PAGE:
Andre Onana fills a room with his laugh. His voice can carry the length of a football pitch, even in a noisy stadium.
That’s an important quality for a goalkeeper.
Over the past nine months, Onana has established himself as a keeper of authority.
Last month he signed a five-year contract with his club, Ajax, having helped guide them to their first major European final for 21 years, the Europa League.
Today, he expects to sit on the substitutes’ bench for his country Cameroon as they take on Chile in Group B of the Confederations Cup.
You might imagine Onana would take his reserve status as a snub, given that the No 1 keeper in the eyes of Cameroon manager Hugo Broos is a 21-year-old who has started just two matches for his club, Sevilla Atletico, of the Spanish second division, this season.
Not so. Onana and his country’s first pick, Fabrice Ondoa are close, and when the younger man – the Ajax keeper turned 21 in April, just over three months after Ondoa – refers to the other as a “brother”, he is barely speaking figuratively. They are actually cousins and have followed one another, almost step by step, throughout their careers.
“We played together as kids,” Onana told this reporter, recalling his childhood in Yaounde, the capital of Cameroon.
“Then we were together at the Samuel Eto’o Academy in Douala. So you can say we have been together in football for nine, maybe 10 years.
“Five years of that was in Barcelona, sharing a room.”
Eto’o, the former Cameroon captain and Barcelona and Inter Milan striker, has been an influential figure for both Onana and Ondoa, initially because of his patronage of the academy that bore his name and in the links he established with Barcelona’s respected youth system, where both Onana and Ondoa impressed as teenagers before moving on in search of stronger guarantees that they would gain first-team football. Onana’s transfer to Ajax would yield that.
This time a year ago, he had become frustrated at doing duty mainly for Ajax’s feeder team.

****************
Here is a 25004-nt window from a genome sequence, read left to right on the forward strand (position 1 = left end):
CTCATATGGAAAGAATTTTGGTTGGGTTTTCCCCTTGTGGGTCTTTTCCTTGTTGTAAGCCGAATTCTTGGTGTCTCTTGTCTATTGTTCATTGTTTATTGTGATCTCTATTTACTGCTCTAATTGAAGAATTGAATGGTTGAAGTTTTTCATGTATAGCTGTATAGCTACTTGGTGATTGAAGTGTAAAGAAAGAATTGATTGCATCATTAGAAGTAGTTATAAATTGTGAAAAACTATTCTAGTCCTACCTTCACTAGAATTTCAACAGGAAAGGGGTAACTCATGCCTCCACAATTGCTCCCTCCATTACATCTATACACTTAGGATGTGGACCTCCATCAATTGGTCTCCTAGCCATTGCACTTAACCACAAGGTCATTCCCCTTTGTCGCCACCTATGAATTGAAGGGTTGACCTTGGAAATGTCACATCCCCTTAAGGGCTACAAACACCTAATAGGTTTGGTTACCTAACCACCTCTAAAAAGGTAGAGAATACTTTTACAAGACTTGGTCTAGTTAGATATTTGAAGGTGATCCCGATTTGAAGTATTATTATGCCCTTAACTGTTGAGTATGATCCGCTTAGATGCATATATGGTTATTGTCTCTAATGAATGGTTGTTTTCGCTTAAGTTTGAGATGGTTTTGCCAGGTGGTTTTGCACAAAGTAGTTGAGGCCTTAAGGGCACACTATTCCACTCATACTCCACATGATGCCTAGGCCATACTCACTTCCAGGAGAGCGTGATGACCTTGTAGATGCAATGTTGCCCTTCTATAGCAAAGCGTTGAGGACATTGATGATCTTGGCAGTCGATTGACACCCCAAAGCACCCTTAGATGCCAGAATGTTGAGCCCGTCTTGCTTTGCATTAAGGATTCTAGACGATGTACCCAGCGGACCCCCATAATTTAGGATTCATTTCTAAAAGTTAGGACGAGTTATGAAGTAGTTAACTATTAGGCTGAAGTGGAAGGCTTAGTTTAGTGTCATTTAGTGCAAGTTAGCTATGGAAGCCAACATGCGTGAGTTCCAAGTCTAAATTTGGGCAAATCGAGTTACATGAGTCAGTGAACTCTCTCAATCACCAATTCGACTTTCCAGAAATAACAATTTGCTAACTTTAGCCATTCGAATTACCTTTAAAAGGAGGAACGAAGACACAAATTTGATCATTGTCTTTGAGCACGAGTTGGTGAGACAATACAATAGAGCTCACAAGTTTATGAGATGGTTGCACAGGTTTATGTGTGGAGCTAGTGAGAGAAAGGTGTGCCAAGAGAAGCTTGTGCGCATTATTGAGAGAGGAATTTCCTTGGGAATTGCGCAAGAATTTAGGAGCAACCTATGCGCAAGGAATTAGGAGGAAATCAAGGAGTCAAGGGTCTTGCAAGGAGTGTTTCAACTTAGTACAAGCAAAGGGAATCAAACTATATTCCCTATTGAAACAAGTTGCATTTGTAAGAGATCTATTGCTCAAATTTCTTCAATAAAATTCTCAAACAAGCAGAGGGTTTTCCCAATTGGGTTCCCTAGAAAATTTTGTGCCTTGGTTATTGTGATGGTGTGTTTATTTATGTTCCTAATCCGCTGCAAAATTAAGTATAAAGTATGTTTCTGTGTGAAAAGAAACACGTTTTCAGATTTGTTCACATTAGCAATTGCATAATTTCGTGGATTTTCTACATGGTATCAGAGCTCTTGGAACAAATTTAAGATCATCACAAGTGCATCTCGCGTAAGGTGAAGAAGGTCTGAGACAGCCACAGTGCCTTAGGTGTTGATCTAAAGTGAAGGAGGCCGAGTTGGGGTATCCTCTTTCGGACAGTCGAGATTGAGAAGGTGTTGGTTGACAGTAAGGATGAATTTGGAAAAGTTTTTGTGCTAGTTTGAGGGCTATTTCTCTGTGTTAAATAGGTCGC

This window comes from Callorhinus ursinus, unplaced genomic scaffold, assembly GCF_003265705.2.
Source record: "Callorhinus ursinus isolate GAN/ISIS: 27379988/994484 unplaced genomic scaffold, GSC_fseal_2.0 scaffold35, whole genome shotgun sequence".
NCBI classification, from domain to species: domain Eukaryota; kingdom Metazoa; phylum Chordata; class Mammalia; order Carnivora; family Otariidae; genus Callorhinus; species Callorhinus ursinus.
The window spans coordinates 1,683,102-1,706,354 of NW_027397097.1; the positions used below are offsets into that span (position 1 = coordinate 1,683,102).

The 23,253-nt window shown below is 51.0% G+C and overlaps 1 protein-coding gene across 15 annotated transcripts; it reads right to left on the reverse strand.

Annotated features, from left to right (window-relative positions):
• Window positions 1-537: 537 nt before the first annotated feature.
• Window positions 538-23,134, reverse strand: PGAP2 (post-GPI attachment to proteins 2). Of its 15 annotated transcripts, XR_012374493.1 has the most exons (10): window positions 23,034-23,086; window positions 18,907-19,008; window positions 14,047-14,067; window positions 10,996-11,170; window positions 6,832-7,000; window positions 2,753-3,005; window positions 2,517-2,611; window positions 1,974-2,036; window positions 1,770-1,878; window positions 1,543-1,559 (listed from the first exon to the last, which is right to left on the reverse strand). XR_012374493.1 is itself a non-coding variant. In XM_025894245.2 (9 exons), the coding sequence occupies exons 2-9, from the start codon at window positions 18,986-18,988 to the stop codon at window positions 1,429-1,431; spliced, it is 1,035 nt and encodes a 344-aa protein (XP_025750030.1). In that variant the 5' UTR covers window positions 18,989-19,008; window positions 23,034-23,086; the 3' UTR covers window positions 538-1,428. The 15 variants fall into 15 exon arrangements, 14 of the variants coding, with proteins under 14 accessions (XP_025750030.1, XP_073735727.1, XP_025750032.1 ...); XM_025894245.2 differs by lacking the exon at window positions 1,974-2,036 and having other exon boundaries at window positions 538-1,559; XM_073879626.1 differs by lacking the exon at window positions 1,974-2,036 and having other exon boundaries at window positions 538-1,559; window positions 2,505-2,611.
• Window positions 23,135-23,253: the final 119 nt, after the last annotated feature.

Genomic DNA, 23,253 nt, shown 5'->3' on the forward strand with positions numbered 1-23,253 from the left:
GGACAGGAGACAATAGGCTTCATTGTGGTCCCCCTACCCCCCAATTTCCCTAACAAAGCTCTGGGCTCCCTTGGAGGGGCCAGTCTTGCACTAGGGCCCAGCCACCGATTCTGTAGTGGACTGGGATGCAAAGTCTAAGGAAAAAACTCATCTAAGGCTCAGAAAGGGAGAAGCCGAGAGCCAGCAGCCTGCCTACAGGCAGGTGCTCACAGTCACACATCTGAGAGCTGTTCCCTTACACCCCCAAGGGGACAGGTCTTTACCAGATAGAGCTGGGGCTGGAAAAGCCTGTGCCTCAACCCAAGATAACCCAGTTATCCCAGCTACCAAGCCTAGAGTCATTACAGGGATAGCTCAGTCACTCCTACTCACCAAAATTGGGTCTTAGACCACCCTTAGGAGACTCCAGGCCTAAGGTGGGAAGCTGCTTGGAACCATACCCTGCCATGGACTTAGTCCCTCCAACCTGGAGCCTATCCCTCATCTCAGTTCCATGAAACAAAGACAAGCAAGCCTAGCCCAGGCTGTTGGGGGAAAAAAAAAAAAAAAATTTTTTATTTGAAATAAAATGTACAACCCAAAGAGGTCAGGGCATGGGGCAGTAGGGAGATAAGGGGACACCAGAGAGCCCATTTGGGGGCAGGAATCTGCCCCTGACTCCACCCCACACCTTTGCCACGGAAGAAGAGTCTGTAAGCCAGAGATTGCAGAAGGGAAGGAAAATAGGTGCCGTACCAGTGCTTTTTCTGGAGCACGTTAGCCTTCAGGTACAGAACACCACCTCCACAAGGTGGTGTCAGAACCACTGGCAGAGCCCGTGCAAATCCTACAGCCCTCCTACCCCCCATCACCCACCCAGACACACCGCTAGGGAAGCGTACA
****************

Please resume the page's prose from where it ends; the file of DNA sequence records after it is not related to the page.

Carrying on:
Then Barcelona bought Jasper Cillessen, the Dutch international, from Ajax, and the Amsterdam club’s short-term replacement, Tim Krul, got injured.
Onana was promoted, excelled and has hardly looked back.
But here is the twist.
Over in Andalusia, southern Spain, Ondoa, who had also moved from Barca, was stuck on the bench for Sevilla’s feeder team, Sevilla Atletico.
So when the Africa Cup of Nations came round in January, he had mixed emotions when Onana withdrew from the squad, thought it meant Ondoa got the national jersey, some senior match time.
Ondoa kept goal brilliantly at the Nations Cup, which the so-called Indomitable Lions won.
As Onana remembers, his withdrawal may have benefited his cousin but it left him with bridges to build.
“Every young footballer wants to represent his country, so it was a crucial decision for me,” Onana says, “but I think I made the right one. I wanted to not miss games for Ajax by going away to the Cup of Nations.
“But there were people in Cameroon who were mad at me. It’s OK now. I spoke with the coach and so I was selected for the Confederations Cup.”
His rapprochement with Broos was more than some of the European-based players, six in all, who withdrew from the Nations Cup, have managed, but he was also left clear about the goalkeeping hierarchy.
“Fabrice is our No 1. Anyone who watched him at the Nations Cup will see why,” says Broos ahead of today’s confrontation with Alexis Sanchez’s Chile in Moscow. Broos will anticipate no signs of envy between his first and second-choice keepers.
In that, he is luckier than some of his predecessors.
In the distinguished history of fine Cameroonian glovemen, there was for years a famously fraught coexistence between Thomas Nkono, the spectacular hero of the World Cup campaigns of 1982 and 1990 and the role-model for a young Gianluigi Buffon, and Nkono’s contemporary, Joseph-Antoine Bell, who captained Marseille.
Neither ever liked to be benched in favour of other and the rivalry was often inflamed.
“I am too young to remember them playing,” Onana says, “but growing up, my dad used to talk about Nkono and tell us ‘He was like a cat’.”
Two generations on, the cousins both have a feline agility, but no cattiness to their rivalry.
“Fabrice and I,” says Onana with a smile, “have a very nice relationship.”
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